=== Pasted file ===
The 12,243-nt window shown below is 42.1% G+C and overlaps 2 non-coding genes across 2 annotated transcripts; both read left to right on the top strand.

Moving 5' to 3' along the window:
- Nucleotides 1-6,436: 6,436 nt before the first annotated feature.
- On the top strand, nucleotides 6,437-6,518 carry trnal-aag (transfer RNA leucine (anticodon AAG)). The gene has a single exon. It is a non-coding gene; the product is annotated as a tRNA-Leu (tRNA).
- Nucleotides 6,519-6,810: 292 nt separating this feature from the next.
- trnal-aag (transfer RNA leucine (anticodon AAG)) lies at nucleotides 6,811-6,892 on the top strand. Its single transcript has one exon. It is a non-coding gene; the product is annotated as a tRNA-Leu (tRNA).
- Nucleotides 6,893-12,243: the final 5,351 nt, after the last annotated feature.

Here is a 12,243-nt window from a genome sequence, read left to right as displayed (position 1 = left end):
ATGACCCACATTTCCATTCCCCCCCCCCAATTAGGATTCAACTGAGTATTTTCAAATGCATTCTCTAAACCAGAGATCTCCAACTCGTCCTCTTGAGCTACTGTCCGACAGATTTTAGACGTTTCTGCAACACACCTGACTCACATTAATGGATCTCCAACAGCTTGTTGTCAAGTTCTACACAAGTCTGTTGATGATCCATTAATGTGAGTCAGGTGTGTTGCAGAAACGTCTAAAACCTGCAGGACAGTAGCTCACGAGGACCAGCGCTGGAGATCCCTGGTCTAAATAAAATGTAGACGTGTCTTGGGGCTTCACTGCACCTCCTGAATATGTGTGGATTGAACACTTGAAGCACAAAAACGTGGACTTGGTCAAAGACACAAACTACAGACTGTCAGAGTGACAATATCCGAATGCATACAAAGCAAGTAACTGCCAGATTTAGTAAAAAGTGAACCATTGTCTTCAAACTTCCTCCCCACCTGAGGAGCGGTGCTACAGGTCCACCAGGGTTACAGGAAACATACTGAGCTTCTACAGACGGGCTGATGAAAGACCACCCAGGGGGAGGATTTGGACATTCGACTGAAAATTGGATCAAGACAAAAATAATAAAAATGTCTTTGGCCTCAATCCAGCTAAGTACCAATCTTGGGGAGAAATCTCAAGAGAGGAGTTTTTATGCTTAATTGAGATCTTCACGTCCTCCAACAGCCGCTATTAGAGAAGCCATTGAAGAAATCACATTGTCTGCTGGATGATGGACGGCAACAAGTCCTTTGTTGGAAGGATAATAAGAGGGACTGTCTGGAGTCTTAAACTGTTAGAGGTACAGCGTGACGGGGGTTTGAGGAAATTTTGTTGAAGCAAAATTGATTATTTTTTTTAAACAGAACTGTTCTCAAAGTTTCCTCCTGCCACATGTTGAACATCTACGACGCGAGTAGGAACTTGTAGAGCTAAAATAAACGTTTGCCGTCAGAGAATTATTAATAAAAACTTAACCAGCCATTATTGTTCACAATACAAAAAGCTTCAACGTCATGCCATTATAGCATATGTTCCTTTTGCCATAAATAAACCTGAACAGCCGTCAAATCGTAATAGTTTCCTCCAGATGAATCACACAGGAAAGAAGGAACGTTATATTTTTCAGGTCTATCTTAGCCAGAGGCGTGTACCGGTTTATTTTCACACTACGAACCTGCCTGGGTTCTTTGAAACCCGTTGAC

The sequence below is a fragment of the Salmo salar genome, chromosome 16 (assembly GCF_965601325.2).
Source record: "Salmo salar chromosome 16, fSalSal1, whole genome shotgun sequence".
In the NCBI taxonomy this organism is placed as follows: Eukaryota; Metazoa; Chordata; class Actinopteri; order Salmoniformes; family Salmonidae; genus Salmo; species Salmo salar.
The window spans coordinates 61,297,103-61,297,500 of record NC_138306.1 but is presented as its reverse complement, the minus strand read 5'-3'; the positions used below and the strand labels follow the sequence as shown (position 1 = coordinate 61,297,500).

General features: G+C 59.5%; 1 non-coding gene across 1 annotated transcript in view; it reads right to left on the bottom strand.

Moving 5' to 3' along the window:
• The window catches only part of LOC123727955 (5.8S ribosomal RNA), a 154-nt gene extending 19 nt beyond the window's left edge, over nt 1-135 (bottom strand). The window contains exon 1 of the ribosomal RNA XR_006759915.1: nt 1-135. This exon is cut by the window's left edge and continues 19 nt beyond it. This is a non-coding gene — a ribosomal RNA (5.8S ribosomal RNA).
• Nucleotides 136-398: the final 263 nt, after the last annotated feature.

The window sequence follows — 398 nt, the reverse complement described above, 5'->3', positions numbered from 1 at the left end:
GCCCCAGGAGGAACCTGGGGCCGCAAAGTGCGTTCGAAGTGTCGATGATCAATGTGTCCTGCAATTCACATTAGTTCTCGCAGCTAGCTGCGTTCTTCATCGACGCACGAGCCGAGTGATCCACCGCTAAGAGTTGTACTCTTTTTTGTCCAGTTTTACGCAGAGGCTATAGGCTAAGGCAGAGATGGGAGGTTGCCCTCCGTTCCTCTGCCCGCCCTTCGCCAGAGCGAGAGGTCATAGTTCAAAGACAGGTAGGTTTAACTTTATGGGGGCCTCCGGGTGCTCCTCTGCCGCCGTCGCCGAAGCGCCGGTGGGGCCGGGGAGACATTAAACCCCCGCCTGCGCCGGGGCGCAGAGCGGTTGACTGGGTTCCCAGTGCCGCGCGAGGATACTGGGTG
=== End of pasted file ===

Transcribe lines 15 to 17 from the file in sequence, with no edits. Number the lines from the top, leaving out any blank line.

Moving 5' to 3' along the window:
• The window catches only part of LOC123727955 (5.8S ribosomal RNA), a 154-nt gene extending 19 nt beyond the window's left edge, over nt 1-135 (bottom strand). The window contains exon 1 of the ribosomal RNA XR_006759915.1: nt 1-135. This exon is cut by the window's left edge and continues 19 nt beyond it. This is a non-coding gene — a ribosomal RNA (5.8S ribosomal RNA).
• Nucleotides 136-398: the final 263 nt, after the last annotated feature.